Published by White Rabbit, 12 November 2020.

Written by Robin Turner – forever Heavenly

Designed by Paul Kelly – filmmaker, photographer, graphic designer, East Village

Heavenly was already a state of mind. Seemed like the right time to make it something really special. We were all deeply immersed in music that we loved. None of us could believe our fucking luck, really. – Jeff Barrett

It was thirty years ago today – or thereabouts – that Heavenly came to be. In celebration of this big ol’ birthday comes Believe in Magic – a chronicle not only of Foxbase Alpha, Working Men’s Club and 28 of the releases in between that got the label to where it is today, but also of the haircuts, nights down the pub, pencil-eraser-carvings, cheese toasties, acid houses, Sunday Socials and lost Weekenders – Yorkshire and otherwise – that are as much a part of its story. 

As Jeff Barrett puts it at the end of the book, if there’s a continuous theme that runs through all of this, I think it’s that everything comes down to conversations with people about music. It might seem like it all starts with someone on one side of the counter who is selling you something, or someone writing excitedly in a magazine telling you about a band you need to hear, but I don’t think I’ve ever really seen things as one-way transactions. It’s more an ongoing dialogue, one that never really stops and helps to build up this growing soundtrack to our lives, something that’s passed from one person to another. That’s really the ever-present thread. That’s why we still believe in magic.

Though we are three decades distant from The World According to Sly and Lovechild, lineup changes, ups, downs, and a good few office cleanups under the label’s belt, the Heavenly firm continue not to believe their fucking luck; at still being here, keepin’ on keepin’ on doing what they love, and at being able to pass all of this – then, now, and next week – on to you. 

‘Heavenly has always lived up to its name. Celestial tunes with the sublime sure guidance of Jeff Barrett. A beacon of integrity.’

– Annie Nightingale –

‘I feel very grateful and properly proud to have played a small part in this incredible story. MAGIC-FAITH-AESTHETICS. That to me is what Heavenly stands for.’

– Nicky Wire –

‘Heavenly is more than a record label, it’s the absolute nectar of all that’s brilliant in the culture of these island. I love the shit out of them and everything they stand for.

– Irvine Welsh –

Believe in Magic is a fully illustrated history of one of the most colourful and exciting independent British record labels; a label responsible for creating satellite communities of fans around the country and at all the major festivals.

After several years working at Factory and Creation, Heavenly Recordings was set up by Jeff Barrett in 1990 as the acid house revolution was in full swing; early releases set the tone and tempo for the mood of the decade to come – their first release was by perhaps the most revered acid house DJ of them all, Andrew Weatherall; and this was quickly followed by singles from St Etienne and Manic Street Preachers.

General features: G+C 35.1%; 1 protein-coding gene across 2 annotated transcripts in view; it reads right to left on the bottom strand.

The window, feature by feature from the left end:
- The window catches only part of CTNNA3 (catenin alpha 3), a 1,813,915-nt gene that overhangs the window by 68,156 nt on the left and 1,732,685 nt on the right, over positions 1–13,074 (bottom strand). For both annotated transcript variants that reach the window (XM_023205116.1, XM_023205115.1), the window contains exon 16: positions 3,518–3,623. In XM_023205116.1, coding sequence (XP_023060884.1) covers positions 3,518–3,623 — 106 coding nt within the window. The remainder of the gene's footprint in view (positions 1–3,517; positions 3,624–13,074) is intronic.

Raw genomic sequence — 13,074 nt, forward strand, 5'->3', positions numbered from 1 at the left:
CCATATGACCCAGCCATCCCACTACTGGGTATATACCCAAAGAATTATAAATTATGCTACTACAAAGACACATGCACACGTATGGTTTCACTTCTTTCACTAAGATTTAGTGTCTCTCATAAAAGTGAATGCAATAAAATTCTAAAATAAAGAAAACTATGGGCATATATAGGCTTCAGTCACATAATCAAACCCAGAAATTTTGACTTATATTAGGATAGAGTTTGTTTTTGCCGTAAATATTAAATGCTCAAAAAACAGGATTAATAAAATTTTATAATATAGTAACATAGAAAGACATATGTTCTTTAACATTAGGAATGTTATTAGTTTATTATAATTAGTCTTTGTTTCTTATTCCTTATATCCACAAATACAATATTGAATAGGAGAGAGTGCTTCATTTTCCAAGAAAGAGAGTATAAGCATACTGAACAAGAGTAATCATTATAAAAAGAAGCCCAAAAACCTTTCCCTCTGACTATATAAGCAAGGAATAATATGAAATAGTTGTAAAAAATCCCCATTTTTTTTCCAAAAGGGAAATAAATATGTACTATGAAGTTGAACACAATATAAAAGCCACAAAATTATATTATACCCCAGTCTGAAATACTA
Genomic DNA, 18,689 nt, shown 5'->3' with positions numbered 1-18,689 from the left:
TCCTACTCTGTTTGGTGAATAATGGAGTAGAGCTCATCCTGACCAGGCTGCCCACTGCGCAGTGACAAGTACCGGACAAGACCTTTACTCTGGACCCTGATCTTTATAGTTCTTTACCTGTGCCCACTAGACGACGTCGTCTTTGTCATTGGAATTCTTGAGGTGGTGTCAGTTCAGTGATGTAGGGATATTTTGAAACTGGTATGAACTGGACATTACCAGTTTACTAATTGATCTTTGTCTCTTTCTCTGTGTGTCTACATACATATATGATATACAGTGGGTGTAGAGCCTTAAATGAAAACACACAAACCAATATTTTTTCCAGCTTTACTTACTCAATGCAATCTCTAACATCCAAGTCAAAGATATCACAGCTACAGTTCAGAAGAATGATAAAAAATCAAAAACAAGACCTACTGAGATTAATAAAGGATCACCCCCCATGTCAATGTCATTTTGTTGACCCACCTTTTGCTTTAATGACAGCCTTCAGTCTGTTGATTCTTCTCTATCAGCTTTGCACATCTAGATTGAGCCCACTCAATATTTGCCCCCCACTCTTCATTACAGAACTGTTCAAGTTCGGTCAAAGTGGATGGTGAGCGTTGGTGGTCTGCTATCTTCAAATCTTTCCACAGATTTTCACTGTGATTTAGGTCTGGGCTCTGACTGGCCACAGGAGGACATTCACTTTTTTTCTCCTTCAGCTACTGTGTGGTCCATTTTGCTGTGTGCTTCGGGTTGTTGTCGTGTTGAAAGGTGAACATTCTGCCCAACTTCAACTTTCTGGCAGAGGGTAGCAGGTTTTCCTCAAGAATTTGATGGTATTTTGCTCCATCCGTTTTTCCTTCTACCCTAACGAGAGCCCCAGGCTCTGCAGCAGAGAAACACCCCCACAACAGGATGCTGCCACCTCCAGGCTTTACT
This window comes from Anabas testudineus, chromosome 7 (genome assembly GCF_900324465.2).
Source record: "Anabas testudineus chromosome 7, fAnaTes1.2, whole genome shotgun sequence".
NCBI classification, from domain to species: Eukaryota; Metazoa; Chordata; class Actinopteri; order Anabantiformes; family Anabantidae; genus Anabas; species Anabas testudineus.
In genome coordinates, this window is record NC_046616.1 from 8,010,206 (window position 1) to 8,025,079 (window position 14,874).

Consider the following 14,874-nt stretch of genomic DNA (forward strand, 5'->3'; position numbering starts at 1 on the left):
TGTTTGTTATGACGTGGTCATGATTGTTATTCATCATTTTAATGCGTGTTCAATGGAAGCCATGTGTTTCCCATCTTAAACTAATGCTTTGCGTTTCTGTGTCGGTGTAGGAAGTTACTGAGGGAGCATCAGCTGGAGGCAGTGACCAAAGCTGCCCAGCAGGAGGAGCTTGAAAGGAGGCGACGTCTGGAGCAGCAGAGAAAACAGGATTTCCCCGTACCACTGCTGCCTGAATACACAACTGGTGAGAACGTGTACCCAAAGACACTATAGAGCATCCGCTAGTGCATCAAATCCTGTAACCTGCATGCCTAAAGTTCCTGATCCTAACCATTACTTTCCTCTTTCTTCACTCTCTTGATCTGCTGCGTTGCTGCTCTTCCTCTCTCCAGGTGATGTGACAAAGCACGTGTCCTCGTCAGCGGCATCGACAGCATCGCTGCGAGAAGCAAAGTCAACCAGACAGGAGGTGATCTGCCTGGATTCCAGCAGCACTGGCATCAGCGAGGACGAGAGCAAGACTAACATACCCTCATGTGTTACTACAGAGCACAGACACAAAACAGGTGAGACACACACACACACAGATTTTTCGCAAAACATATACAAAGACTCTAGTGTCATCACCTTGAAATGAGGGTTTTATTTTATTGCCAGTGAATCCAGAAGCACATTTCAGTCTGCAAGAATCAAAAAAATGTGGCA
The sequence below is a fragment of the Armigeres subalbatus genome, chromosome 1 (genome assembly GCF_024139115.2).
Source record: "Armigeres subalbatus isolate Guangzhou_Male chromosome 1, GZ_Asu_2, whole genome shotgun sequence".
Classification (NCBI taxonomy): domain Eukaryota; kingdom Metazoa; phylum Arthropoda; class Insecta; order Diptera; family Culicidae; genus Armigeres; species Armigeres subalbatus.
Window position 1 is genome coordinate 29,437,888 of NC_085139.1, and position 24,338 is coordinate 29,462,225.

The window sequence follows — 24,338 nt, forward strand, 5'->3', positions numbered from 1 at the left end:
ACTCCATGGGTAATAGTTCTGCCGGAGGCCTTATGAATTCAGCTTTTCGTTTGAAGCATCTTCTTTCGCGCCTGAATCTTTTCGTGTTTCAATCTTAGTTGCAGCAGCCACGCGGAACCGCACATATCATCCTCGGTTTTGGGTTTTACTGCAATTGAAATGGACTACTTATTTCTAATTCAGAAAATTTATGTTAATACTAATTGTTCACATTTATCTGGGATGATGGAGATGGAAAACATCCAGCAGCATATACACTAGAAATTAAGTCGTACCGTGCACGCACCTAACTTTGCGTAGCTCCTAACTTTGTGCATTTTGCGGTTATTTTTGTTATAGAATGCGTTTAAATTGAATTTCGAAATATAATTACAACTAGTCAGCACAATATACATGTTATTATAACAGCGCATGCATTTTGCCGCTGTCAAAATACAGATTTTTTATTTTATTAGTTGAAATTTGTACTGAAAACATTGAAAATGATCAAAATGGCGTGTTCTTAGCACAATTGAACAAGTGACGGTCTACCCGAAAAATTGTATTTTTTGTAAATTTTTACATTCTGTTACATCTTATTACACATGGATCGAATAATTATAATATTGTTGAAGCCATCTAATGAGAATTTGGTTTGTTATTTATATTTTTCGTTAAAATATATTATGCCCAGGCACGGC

Heavenly was always different to other labels; more of a ‘club’ with a defiant spirit of inclusiveness, and in 1994 they set up The Heavenly Social, which alongside the Hacienda, became perhaps the most famous club in recent British history, where the Chemical Brothers made their name.

Over nearly 200 releases in thirty years Heavenly have consistently produced some of the most exciting music across all genres – dance, acid house, singer-songwriter, psych-garage – and this book collects rare photographs, ephemera, artwork into a celebration of a label that is, alongside Rough Trade and Factory, one of the most beloved institutions on the independent landscape. Running though the book are thirty stories, mostly told in the form of oral history by artists like James Dean Bradfield, Flowered Up, Beth Orton, Doves and Don Letts, which capture the presiding personality of the label, its bands and the people associated with its success.

Believe in Magic will be published as a £30 standard hardback edition.


There will also be two special editions of the book available for £35 in limited runs of 500 copies each: one with a 7 inch single by Saint Etienne and another featuring a 12 minute track by Working Men’s Club.

All copies of the book (including the standard no 7” edition which is available only from the publisher) come with a specially commissioned fold out map featuring the notable London addresses in Heavenly’s history.

Special editions of the book will also include a map of London Heavenly hotspots by Herb Lester, a specially commissioned fold out map featuring the notable London addresses in Heavenly’s history.
Please note this is not included in the standard edition.

Heavenly Haunts & Hangouts
Designed by Herb Lester Associates
Art director: Ben Olins
Illustrator: Danielle Simonelli

Weight: 3lbs (1.4kg) plus a 7” single

320 pages

Outer cover size is 195mm x 255mm

ISBN (Hardback) 978 1 4746 1650 8


Saint Etienne exclusive edition – Spring b/w Spring (instrumental). Spring is taken from Saint Etienne’s debut LP, Foxbase Alpha. It is the first time it has been released as a single. The instrumental on the flip side is previously unreleased. 


Working Men’s Club exclusive edition – Angel (part 1) b/w Angel (part 2). You may have heard Angel in all its 12 minute glory in WMC’s legendary live sets. Here’s the studio version, produced by Ross Orton, split over both sides of a 7”.

Lee Brackstone has acquired World English Rights from Heavenly Recordings in Believe in Magic: 30 Years of Heavenly Recordings by Robin Turner and Paul Kelly for publication on 12 November 2020 at White Rabbit Books.